Cropdusters found guilty of illegal spraying near Cordoba, Argentina, Ecuador’s Tungurahua volcano spews lava and ash, and Chile to open up lithium mining.
UPDATE: In a landmark trial, a farmer and a pilot have been convicted of illegally cropdusting too close to a neighborhood in Cordoba, Argentina. This is the first time in Latin America a trial has looked at the application of chemicals on crops and their adverse effects on the population. The farmer and pilot received conditional sentences of three years for violating regulations that banned the use of cropdusting chemicals in the neighborhood of Ituzaingo Anexo, in Cordoba. More LatAmSci coverage here.
Argentina is the world’s third largest exporter of biofuels, behind the U.S. and Brazil. Of the 1.4 million tons of biodiesel Argentina produces annually from soybeans, the European Union imports 90%. Vegetable glycerol, a byproduct of the chemical reaction used to make biodiesel, is created in large quantities—roughly 110 kilos are produced for each ton (1,000 kilos) of biodiesel. Researchers in Argentina looking for new uses for crude glycerol have found that mixing it with yuca (cassava) flour makes an adhesive. They are hoping this vegetable-based adhesive can be used in attaching labels to bottles, a process that until now has used synthetic petroleum-based adhesive.
Brazil is advising Chile on how to educate its students about healthier eating. Last week, officials working with Brazil’s national school nutrition program (PNAE) met with Chilean directors to share their experiences with implementing nutrition education. Brazil’s PNAE, in addition to teaching schoolchildren of all ages better eating habits, works with communities and local farmers. Brazilian law stipulates that 30% of food eaten in schools should be sourced from family farms. The group is also working towards creating school farms.
Beginning on September 24, the Chilean government will open concessions to private companies to mine the country’s lithium reserves. Officials from the Federation of the Unions of Supervisors and Professionals of Codelco—the state-owned copper company—have criticized the lithium concessions, calling the move “blind” as it will be diverting benefits from the very Chileans who own the resource. Chile lithium accounts for 18% of the world’s total reserves, according to a new study published by the Mining Center at Gustavo Lagos Catholic University.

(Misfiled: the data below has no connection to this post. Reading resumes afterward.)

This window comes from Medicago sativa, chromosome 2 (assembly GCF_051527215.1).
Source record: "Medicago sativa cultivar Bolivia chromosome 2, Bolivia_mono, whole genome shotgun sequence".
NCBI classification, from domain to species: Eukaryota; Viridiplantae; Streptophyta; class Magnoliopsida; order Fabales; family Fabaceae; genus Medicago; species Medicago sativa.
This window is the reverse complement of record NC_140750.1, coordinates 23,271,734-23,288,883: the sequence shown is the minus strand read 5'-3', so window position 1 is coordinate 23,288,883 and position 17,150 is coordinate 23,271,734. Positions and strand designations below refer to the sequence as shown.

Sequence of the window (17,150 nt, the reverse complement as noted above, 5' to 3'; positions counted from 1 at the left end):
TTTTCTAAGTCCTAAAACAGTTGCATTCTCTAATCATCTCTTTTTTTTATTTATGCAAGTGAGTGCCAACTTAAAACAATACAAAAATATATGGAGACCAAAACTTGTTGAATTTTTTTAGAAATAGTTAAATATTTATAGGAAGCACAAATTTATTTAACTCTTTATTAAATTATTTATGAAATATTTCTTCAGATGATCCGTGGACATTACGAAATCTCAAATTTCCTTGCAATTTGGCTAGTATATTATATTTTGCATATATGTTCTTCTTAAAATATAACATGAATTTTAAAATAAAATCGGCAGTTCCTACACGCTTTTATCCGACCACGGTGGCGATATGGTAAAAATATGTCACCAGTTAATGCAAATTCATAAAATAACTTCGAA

Colombia’s Lake Tota, the country’s largest lake, has received the World Wetlands Network’s ‘Grey Globe’ award for facing serious threats. Fertilizers and chemicals flow into the lake from the region’s onion farms. Caged trout fisheries are also a source of pollution. The BBC visited the lake, 200 kilometers north of Bogota.
Ecuador’s Tungurahua volcano 135 km southeast of Quito has been spewing lava, vapor and ash since last weekend. More than one hundred families have evacuated. An eruption in 1999 forced the year-long evacuation of 15,000 inhabitants in nearby Banos. Tungurahua means ‘Throat of Fire’ in the indigenous Quechua language. The BBC has a video here.
Archeologists in Honduras are uncovering clues to the disappearance of the Mayas. Researchers say the city of Copan was abandoned with buildings still under construction and tools left about. “We say pieces were missing but there isn’t evidence of looting, rather that the Mayas started construction and didn’t finish it; these are the most recent constructions in Copan, which show that it was an abrupt end,” Rene Viel, a French researcher, told AFP.
A Mexican healthcare reform designed to cover those Mexicans without health insurance has been a “runaway success,” says a new study in The Lancet. The healthcare program, enacted in 2003, has covered 50 million Mexicans—about half the country’s population—that weren’t previously covered. Seguro Popular, as its called, has also shifted in response to scientific assessments of its effectiveness over its 9 year tenure.